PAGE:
Techniques that control insects by reducing their reproduction potential are known as autocidal control. Key to IPM tactics are the use of mating disruption and sterile insect release.
Mating disruption is a standard control for codling moth applied to roughly 90% of apple acres in Washington. Pheromones applied in orchards work to disrupt or delay the ability of male codling moth to locate and mate with females, resulting in a reduction of viable offspring. The term ‘mating disruption’ is often associated with this control technique. Pheromone mating disruption has been shown to significantly reduce the amount of insecticides required to control codling moth in apple orchards.
There are several different kinds of dispensers utilized to deliver codling moth pheromone in orchards. For many years the hand-applied dispensers were the most common pheromone delivery system. However, aerosol emitter technologies have become more common. Pheromone dispensers should be placed in the orchard prior to the first moth flight in spring. The number of dispensers applied per area depends on the type of product used. Placement of dispensers should be in the upper third of the tree canopy.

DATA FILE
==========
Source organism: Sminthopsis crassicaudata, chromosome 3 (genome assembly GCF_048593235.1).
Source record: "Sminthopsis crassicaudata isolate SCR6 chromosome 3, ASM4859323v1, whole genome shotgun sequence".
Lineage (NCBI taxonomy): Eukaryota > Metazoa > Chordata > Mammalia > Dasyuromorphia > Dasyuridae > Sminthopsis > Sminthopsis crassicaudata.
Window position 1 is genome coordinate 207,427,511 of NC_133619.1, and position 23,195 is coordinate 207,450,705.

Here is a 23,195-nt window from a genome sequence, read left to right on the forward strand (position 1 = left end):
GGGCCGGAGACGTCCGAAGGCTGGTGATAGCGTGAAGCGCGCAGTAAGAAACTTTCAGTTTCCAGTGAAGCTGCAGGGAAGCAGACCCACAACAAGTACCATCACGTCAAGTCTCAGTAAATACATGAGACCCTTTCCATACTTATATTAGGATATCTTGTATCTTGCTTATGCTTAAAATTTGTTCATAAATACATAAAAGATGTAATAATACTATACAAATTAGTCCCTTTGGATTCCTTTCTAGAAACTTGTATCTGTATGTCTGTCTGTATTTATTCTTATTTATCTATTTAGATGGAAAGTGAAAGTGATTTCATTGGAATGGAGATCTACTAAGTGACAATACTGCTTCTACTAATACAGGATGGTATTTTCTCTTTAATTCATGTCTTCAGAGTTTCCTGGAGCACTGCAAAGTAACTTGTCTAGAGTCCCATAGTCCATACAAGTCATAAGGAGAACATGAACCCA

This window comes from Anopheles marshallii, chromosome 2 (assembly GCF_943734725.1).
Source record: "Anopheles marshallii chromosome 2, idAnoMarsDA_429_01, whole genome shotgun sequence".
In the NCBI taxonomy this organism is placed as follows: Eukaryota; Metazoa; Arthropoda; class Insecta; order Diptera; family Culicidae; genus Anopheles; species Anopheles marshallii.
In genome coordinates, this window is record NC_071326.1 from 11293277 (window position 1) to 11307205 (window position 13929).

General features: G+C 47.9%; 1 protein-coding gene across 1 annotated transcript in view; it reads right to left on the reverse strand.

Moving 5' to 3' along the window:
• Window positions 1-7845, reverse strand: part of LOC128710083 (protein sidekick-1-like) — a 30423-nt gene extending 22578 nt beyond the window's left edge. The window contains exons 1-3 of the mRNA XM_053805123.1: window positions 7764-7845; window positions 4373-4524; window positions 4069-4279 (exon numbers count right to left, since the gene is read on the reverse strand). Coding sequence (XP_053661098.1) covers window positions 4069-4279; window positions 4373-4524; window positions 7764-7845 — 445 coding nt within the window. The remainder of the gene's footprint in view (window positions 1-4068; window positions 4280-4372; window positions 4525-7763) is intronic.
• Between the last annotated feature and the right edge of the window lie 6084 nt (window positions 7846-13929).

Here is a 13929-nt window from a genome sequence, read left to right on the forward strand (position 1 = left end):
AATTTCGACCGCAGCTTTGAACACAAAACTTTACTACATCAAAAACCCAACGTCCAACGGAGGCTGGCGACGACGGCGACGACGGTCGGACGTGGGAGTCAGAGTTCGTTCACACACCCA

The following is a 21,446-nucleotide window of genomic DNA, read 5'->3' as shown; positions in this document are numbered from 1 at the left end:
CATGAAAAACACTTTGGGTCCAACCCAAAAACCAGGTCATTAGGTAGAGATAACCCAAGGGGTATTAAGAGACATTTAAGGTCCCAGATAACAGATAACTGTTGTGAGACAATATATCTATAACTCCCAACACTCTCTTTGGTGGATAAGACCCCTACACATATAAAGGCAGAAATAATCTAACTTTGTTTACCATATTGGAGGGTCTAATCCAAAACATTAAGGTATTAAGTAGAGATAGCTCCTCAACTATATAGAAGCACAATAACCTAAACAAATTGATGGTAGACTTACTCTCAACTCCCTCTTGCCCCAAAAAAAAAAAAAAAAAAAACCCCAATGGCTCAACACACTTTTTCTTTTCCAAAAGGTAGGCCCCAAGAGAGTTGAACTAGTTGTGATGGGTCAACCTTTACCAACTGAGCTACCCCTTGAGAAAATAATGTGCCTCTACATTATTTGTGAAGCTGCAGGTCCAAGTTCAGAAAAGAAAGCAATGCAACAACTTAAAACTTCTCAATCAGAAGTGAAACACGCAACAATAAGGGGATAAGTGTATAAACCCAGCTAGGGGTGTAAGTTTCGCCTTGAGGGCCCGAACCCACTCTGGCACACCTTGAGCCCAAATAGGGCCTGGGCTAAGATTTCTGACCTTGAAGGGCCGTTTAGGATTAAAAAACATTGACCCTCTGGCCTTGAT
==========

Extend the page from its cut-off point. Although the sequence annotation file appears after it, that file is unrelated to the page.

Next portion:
by Jay Brunner, originally published 1993, revised 2018
Mating Disruption 30 Years On: What Have We Learned and What Still Needs to Be Done
Essential to an IPM program is understanding the different pheromone mating disruption techniques and their unique strengths and weaknesses. In this presentation, Don Thomson discusses the differences between Oriental Fruit Moth and Codling Moth (CM) mating disruption. Don discusses why trap counts estimating CM populations is critical in pheromone dispenser placement. Lastly, he explains the science and proper use of aerosol emitters.
Sterile Insect Release Abroad
Sterile Insect Release (SIR) programs have been used successfully under an areawide concept in other countries with different models for deployment.
New Zealand has successfully implemented Sterile Insect Release programs. The industry values IPM tactics and uses sterile insects as another integral tool. Principal Scientist, Jim Walker, discusses the New Zealand apple industry and the sterile insect program.
Canada has a successful Sterile Insect Release (SIR) program that was government funded. SIR is area-wide which has disrupts mating of codling moths and allows for increased control. Melissa Tesche, General Manager of the SIR program, describes the program implementation and funding in this presentation.
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